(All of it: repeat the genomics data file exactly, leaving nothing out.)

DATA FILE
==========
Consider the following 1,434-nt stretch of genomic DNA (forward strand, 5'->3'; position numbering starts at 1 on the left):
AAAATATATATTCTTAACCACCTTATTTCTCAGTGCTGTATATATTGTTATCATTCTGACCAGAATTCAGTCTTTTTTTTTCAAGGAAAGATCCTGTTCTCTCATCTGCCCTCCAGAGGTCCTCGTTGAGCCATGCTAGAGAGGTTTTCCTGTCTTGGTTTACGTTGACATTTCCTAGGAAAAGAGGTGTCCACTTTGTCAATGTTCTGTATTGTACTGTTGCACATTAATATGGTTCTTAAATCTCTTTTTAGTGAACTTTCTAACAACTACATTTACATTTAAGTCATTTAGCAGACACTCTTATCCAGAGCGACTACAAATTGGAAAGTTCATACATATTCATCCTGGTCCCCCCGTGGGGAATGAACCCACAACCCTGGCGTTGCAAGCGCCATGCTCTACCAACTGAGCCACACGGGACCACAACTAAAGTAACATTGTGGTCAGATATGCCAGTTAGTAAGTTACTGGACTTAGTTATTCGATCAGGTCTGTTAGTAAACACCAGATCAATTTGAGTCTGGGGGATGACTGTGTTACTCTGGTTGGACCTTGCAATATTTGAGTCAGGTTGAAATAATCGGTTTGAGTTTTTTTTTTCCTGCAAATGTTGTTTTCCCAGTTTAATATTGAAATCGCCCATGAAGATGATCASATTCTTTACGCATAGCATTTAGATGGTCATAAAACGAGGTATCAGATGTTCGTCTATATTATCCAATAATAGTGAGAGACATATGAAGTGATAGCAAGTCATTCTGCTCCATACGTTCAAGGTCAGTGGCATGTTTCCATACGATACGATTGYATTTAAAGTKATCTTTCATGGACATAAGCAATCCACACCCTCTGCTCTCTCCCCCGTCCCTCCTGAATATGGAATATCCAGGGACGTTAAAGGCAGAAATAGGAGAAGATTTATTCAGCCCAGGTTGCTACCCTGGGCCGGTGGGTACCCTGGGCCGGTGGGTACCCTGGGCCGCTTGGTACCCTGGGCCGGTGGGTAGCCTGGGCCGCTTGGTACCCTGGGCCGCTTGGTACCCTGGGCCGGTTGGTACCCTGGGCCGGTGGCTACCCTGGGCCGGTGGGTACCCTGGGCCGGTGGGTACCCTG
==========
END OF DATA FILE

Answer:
Consider the following 1,434-nt stretch of genomic DNA (forward strand, 5'->3'; position numbering starts at 1 on the left):
AAAATATATATTCTTAACCACCTTATTTCTCAGTGCTGTATATATTGTTATCATTCTGACCAGAATTCAGTCTTTTTTTTTCAAGGAAAGATCCTGTTCTCTCATCTGCCCTCCAGAGGTCCTCGTTGAGCCATGCTAGAGAGGTTTTCCTGTCTTGGTTTACGTTGACATTTCCTAGGAAAAGAGGTGTCCACTTTGTCAATGTTCTGTATTGTACTGTTGCACATTAATATGGTTCTTAAATCTCTTTTTAGTGAACTTTCTAACAACTACATTTACATTTAAGTCATTTAGCAGACACTCTTATCCAGAGCGACTACAAATTGGAAAGTTCATACATATTCATCCTGGTCCCCCCGTGGGGAATGAACCCACAACCCTGGCGTTGCAAGCGCCATGCTCTACCAACTGAGCCACACGGGACCACAACTAAAGTAACATTGTGGTCAGATATGCCAGTTAGTAAGTTACTGGACTTAGTTATTCGATCAGGTCTGTTAGTAAACACCAGATCAATTTGAGTCTGGGGGATGACTGTGTTACTCTGGTTGGACCTTGCAATATTTGAGTCAGGTTGAAATAATCGGTTTGAGTTTTTTTTTTCCTGCAAATGTTGTTTTCCCAGTTTAATATTGAAATCGCCCATGAAGATGATCASATTCTTTACGCATAGCATTTAGATGGTCATAAAACGAGGTATCAGATGTTCGTCTATATTATCCAATAATAGTGAGAGACATATGAAGTGATAGCAAGTCATTCTGCTCCATACGTTCAAGGTCAGTGGCATGTTTCCATACGATACGATTGYATTTAAAGTKATCTTTCATGGACATAAGCAATCCACACCCTCTGCTCTCTCCCCCGTCCCTCCTGAATATGGAATATCCAGGGACGTTAAAGGCAGAAATAGGAGAAGATTTATTCAGCCCAGGTTGCTACCCTGGGCCGGTGGGTACCCTGGGCCGGTGGGTACCCTGGGCCGCTTGGTACCCTGGGCCGGTGGGTAGCCTGGGCCGCTTGGTACCCTGGGCCGCTTGGTACCCTGGGCCGGTTGGTACCCTGGGCCGGTGGCTACCCTGGGCCGGTGGGTACCCTGGGCCGGTGGGTACCCTG